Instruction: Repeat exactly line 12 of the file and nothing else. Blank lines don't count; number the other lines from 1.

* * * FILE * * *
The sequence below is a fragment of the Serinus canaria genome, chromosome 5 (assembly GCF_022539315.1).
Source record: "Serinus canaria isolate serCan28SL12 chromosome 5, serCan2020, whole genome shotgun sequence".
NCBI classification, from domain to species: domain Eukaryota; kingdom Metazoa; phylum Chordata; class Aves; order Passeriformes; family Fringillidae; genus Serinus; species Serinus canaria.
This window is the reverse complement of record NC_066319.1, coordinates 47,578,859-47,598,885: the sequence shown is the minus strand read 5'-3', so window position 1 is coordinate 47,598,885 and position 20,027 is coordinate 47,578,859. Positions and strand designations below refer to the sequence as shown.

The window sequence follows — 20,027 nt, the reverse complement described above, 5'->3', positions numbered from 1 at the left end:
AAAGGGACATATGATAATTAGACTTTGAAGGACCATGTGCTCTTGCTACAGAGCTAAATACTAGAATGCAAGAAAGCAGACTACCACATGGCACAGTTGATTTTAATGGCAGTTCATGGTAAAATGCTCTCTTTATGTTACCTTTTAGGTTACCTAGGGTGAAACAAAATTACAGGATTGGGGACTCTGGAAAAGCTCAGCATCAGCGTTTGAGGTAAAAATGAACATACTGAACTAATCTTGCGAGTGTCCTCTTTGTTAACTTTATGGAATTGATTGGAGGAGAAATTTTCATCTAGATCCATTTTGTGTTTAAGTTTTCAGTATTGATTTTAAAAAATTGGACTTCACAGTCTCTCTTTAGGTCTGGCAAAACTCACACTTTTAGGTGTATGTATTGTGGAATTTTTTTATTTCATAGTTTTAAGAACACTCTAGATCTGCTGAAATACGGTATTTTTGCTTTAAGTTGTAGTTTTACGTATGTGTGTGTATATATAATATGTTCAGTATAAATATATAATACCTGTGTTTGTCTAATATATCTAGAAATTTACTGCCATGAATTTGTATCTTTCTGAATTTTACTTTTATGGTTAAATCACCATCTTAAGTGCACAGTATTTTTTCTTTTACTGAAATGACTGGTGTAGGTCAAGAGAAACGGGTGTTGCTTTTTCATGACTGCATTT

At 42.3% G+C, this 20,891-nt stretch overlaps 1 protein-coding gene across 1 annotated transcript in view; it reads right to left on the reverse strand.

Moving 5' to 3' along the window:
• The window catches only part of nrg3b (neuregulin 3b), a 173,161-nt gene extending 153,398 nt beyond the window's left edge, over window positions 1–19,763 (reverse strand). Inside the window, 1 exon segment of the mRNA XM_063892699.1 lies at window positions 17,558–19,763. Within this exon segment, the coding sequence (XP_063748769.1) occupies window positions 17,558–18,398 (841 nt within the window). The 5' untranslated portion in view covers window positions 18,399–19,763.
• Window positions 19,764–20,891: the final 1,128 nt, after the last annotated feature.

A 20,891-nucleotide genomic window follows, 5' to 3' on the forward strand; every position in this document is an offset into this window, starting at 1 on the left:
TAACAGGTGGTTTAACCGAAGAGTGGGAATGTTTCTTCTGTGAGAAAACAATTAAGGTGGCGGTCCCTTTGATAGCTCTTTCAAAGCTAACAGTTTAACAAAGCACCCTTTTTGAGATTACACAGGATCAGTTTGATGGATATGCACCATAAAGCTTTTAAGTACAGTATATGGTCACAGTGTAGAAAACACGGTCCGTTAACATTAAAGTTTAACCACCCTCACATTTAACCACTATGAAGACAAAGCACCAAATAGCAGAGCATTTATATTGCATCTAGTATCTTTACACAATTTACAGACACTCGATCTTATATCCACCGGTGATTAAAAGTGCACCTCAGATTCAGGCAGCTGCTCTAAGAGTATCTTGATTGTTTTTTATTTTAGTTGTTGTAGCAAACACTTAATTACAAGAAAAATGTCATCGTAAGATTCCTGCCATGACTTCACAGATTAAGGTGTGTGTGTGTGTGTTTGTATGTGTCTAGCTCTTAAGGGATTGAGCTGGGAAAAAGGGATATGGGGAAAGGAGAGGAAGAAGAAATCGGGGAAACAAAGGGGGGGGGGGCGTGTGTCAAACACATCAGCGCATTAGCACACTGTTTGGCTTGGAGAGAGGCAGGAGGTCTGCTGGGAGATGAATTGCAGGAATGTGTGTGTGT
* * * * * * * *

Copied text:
TAACAGGTGGTTTAACCGAAGAGTGGGAATGTTTCTTCTGTGAGAAAACAATTAAGGTGGCGGTCCCTTTGATAGCTCTTTCAAAGCTAACAGTTTAACAAAGCACCCTTTTTGAGATTACACAGGATCAGTTTGATGGATATGCACCATAAAGCTTTTAAGTACAGTATATGGTCACAGTGTAGAAAACACGGTCCGTTAACATTAAAGTTTAACCACCCTCACATTTAACCACTATGAAGACAAAGCACCAAATAGCAGAGCATTTATATTGCATCTAGTATCTTTACACAATTTACAGACACTCGATCTTATATCCACCGGTGATTAAAAGTGCACCTCAGATTCAGGCAGCTGCTCTAAGAGTATCTTGATTGTTTTTTATTTTAGTTGTTGTAGCAAACACTTAATTACAAGAAAAATGTCATCGTAAGATTCCTGCCATGACTTCACAGATTAAGGTGTGTGTGTGTGTGTTTGTATGTGTCTAGCTCTTAAGGGATTGAGCTGGGAAAAAGGGATATGGGGAAAGGAGAGGAAGAAGAAATCGGGGAAACAAAGGGGGGGGGGGCGTGTGTCAAACACATCAGCGCATTAGCACACTGTTTGGCTTGGAGAGAGGCAGGAGGTCTGCTGGGAGATGAATTGCAGGAATGTGTGTGTGT